Bissell makes a clean sweep with Bombardier Challenger 350

From GRR, company execs travel to customer sales outlets across the US and overseas.

Training at Bombardier in Dallas

Samantha Somers is Bissell's corporate flight and executive travel coordinator. She uses FOS software to support the department's scheduling requirements.

Training is a major priority at Bissell. "We train, train, train," Sanders says. "If you can't afford to train your employees properly, you're just asking for trouble. I firmly believe that you get way more out of training than whatever you spend for it.

An investment in training also shows your employees you are really serious about safety. Frankly, I think that motivates employees."

Pilot recurrency training is accomplished at Bombardier in Dallas. International procedures training is done through Air Training International also in Dallas, although most of the classes are now available online.

"Last year at Bombardier we took an extra day for emergency procedures and dunker training," Sanders notes. "We've had high altitude training, firefighting, first aid, and we all just went to CPR training, which we do every 24 months. Last year we had an L-39 Albatros come over from Chicago so we could do upset training."

AirDocs based in Battle Creek MI provides Bissell's inflight medical training and support services. "They teach us how to use the onboard medical kit, which is updated annually and is now equipped with Epi pens," Sanders explains. AirDocs training includes how to administer the Epi pens, as well as dealing with non-CPR emergencies such as food poisoning or strokes. The company also provides all of Bissell's flight physicals.

In some cases, training brings added capability. The department will begin doing RNP arrivals in the fall. "We go to school in August and the 350's avionics are being updated by Rockwell Collins to support RNP," says Sanders. "Most of the airports we go to, including Chicago Midway, have RNP arrivals, so we're making the necessary changes to our manuals to accommodate that."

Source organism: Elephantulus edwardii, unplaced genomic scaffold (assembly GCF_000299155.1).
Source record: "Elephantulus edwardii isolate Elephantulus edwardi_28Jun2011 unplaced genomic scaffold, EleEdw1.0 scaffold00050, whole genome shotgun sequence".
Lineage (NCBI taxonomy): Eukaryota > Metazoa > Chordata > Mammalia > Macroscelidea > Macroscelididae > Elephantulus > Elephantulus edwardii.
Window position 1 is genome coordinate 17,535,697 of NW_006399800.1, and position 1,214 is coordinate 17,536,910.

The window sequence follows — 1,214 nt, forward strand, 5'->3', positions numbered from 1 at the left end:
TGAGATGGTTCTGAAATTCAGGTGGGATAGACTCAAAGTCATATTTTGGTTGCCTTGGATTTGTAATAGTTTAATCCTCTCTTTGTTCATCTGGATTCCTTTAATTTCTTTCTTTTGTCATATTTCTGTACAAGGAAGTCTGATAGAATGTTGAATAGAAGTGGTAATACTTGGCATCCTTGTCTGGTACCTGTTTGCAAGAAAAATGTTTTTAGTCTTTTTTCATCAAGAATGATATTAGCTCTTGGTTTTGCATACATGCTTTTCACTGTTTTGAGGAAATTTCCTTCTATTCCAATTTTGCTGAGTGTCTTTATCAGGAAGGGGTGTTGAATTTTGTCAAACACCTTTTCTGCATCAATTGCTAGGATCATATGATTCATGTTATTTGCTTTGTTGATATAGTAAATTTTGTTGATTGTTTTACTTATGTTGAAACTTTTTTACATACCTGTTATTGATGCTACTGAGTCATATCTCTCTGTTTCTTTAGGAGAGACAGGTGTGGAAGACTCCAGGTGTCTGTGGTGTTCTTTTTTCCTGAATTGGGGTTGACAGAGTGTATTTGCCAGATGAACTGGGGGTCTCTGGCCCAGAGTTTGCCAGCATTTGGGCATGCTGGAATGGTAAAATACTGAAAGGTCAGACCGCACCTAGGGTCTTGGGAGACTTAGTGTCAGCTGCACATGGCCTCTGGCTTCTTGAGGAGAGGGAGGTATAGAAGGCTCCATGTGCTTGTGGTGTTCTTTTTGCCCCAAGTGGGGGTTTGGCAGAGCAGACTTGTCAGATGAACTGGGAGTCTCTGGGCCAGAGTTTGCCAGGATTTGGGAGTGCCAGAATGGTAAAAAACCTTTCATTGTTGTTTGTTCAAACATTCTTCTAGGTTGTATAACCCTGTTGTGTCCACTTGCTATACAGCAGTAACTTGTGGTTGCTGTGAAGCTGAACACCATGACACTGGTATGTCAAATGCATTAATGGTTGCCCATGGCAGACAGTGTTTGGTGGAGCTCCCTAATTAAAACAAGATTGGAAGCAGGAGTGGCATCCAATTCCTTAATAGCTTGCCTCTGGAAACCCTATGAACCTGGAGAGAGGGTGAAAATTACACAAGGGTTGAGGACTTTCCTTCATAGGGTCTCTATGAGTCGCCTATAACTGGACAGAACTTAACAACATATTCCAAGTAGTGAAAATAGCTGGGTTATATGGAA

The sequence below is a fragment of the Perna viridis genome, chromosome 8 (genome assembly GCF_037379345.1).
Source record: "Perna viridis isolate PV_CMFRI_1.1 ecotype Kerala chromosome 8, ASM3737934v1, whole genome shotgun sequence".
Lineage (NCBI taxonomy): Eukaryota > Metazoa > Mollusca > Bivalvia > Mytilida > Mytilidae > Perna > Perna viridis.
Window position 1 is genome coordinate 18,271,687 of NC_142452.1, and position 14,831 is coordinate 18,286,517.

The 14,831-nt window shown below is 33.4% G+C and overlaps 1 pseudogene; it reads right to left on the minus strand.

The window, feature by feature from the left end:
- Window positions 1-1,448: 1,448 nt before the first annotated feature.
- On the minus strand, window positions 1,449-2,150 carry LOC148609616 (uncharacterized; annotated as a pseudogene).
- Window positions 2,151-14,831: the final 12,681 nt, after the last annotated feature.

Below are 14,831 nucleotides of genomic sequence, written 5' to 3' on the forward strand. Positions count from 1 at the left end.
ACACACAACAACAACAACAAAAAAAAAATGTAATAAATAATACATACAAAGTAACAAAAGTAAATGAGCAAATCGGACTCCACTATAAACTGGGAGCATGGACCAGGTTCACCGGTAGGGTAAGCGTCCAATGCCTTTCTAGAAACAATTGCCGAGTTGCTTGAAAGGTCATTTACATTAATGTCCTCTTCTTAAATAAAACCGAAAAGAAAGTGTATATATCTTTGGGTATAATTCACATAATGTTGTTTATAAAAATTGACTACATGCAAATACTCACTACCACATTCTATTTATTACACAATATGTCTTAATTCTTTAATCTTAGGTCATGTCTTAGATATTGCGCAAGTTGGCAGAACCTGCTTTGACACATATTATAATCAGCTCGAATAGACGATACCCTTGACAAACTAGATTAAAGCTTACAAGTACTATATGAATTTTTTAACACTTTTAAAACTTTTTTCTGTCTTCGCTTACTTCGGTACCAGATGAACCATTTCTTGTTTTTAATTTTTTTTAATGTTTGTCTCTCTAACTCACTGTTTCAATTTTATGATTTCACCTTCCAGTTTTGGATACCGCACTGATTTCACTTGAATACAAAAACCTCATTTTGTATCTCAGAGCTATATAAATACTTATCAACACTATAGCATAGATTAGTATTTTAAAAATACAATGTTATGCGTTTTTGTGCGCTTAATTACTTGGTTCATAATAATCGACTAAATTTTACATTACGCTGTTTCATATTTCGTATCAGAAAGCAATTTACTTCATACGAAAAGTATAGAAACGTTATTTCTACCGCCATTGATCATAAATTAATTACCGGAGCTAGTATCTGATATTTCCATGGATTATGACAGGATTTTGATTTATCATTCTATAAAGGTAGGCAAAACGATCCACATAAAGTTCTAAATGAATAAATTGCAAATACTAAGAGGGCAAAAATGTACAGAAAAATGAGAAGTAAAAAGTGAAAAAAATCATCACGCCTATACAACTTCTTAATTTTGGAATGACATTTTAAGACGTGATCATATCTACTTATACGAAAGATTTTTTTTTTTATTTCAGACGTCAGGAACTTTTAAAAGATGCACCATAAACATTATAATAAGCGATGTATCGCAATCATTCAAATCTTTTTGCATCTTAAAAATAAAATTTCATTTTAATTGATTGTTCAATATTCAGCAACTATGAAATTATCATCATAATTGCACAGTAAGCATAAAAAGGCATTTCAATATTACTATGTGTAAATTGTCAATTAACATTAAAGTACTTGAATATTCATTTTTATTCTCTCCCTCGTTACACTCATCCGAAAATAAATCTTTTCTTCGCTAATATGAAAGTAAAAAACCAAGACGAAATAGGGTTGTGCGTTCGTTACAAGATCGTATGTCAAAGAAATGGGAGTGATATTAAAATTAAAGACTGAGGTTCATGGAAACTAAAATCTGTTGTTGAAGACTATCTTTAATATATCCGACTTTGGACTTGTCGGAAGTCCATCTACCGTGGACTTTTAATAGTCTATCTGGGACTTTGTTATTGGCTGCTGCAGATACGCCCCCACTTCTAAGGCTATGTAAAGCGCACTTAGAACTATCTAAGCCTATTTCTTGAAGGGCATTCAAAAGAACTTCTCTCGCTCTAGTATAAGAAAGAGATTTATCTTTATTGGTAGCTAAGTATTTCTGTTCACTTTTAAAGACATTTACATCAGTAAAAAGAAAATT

Bissell doesn't have a requirement for new pilots very often. But when it does, Sanders looks for candidates with upwards of 4000 hours who can be captain-qualified immediately – although that doesn't mean they'll start commanding trips right away. "As a new captain, the selected pilot will be riding with me for the first 90 days or so," Sanders says. "With corporate flight ops, the job is much more than just flying the airplane. That part is a given. You need someone who gets along with the passengers and is committed to all the additional duties and responsibilities that go along with being a corporate pilot."

The current complement of 3 pilots has served Bissell well for many years, but Sanders says changing conditions in the pilot labor market may prompt a change. In the past, he notes, Bissell has relied on a pool of contract pilots to cover any crew shortfalls such as sickness or an odd day requiring an early departure and an unusually late arrival. A year ago there were 4 contract pilots with Challenger type ratings who were current in the aircraft and available for an occasional backup trip. Now there are none.

"They all went to the airlines," Sanders says. So now he is considering hiring a 4th pilot who would serve strictly as an FO, with the expectation of upgrading to captain in a couple of years.
Like other Bissell flight department personnel, Ensink also attends recurrent training at least once a year, usually at the Bombardier training center in Dallas.